Ways Out of the Debt Trap

In the Indian region of Vidarbha, many farmers are up to their ears in debt and have no prospects. The high prices for cultivating their products and climate change pressurise them into subsistence living. The conversion to ecologically sustainable agriculture brings relief – for the farmers, the soil and the wallet.

Cotton, nothing but cotton, as far as the eye can see! In India’s Maharashtra state for several decades most farmers have concentrated exclusively on monocultures, so nothing but cotton grows on their fields. Or sugar beet 

In many fields you search in vain for vegetables, fruit and other edible plants. While local farmers not only gained greater independence from the market, this was also the cause of a decline in plant diversity. The local plants became less resilient to disease. Arable production without the constant use of expensive chemical fertilisers and pesticides seems impossible. 

The high expenditure is driving small farmers into the abyss: they are in debt down to their last shirt. From one year to the next, they are being pulled deeper and deeper into the whirlpool of debt. Many of them can see no way out and commit suicide. Some 200,000 farmers are said to have taken their own lives already and according to a government study, about 600,000 others are in acute danger of committing suicide. This is an incredible statistic and a trend that hit headlines around the globe. 

Ecologically sustainable agriculture sends a signal

SWISSAID is working on location to break through this vicious circle and to show small farmers how they can convert to organic cultivation methods. The review of the first project phase clearly shows how the stressed soil regenerates, how high costs for chemical fertilisers and pesticides are reduced and the pressure of the debt burden disappears. Organic cultivation methods using self-produced fertilisers, compost and various types of organic pesticides put a stop to the dependence on costly chemicals and also lead to better harvests. The farmers are therefore better equipped to fight droughts, erratic rain spells, heat waves and the other catastrophic effects of climate change.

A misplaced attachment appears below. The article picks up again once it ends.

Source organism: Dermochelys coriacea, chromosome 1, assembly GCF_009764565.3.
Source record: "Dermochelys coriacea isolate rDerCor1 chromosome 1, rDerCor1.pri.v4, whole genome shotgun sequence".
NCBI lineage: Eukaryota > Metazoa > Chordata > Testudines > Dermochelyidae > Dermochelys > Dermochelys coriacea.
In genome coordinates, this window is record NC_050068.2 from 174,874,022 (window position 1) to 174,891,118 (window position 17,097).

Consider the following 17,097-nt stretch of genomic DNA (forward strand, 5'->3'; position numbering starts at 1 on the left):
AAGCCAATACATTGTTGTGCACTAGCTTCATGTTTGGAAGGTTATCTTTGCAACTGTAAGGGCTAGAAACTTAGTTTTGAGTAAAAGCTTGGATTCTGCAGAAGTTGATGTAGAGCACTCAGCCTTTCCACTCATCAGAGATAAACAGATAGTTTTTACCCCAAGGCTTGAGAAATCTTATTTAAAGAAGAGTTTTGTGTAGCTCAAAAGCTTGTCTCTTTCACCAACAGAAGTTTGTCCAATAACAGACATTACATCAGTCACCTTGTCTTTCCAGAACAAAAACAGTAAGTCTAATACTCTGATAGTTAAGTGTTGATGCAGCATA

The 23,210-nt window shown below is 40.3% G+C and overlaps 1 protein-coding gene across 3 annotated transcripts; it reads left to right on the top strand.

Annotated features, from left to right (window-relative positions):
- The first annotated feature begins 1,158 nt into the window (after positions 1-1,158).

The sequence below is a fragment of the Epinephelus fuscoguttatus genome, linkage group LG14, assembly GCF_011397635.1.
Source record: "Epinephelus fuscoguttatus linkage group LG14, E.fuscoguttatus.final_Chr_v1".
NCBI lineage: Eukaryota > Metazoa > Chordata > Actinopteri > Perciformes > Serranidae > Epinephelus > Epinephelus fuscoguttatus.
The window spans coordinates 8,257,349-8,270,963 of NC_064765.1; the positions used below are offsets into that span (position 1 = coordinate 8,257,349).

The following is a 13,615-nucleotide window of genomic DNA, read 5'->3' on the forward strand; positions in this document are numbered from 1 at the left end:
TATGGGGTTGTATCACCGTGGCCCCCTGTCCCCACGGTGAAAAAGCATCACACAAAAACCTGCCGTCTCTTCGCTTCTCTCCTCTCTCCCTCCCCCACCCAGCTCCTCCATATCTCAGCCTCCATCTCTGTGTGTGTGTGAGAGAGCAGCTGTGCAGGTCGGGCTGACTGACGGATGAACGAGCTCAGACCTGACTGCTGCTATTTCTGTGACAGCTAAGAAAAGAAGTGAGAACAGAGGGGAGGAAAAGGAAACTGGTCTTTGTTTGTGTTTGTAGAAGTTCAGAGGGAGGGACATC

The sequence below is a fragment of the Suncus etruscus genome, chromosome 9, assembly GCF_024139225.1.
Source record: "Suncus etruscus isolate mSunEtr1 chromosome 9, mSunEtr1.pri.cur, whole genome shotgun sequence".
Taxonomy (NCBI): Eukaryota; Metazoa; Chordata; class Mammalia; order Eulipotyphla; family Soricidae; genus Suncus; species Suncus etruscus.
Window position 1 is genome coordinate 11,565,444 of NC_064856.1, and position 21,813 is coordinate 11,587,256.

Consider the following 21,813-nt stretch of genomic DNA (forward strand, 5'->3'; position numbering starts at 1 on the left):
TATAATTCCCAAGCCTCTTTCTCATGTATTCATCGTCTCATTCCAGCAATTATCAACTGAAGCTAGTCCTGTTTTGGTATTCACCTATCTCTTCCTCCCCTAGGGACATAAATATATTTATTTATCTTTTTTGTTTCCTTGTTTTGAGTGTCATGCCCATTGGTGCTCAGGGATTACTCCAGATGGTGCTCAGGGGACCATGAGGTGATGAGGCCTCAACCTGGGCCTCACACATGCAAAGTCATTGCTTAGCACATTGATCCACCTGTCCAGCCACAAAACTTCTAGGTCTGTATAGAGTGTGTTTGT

In the upcoming project phase, the number of farmers actively participating will be increased. More and more farmers are learning to cultivate their own locally adapted and extremely robust seeds. In their own tree nurseries, the fruit trees are grown so the produce augments the available food supply as well as providing hedgerows to shelter the fields. Kitchen gardens set a clear signal against the widespread monocultures, thus giving the farmers a secure guarantee of their livelihoods. 

Snowball principle

Following the good example as well as the snowball effect play a crucial role in this project: not all 1,500 farmers involved in the initial project phase were convinced from the word go about the relevance of organic cultivation. Several were worried about a collapse of their harvest if they stopped using chemicals. Due to their precarious income and nutritional situation, the risk of the changeover appeared too great for many farmers. But the factual reports from those farmers, who had already taken this risk, are encouraging. We want to share their experiences with you. Here [LINK] you can read all about Savitas’ journey from humble farmer to respected organic expert. 


Project code: IN 02/12/19

Project costs: 181,209 Swiss francs

Project duration: 2014

Number of beneficiaries: 1,750 farmers from 35 villages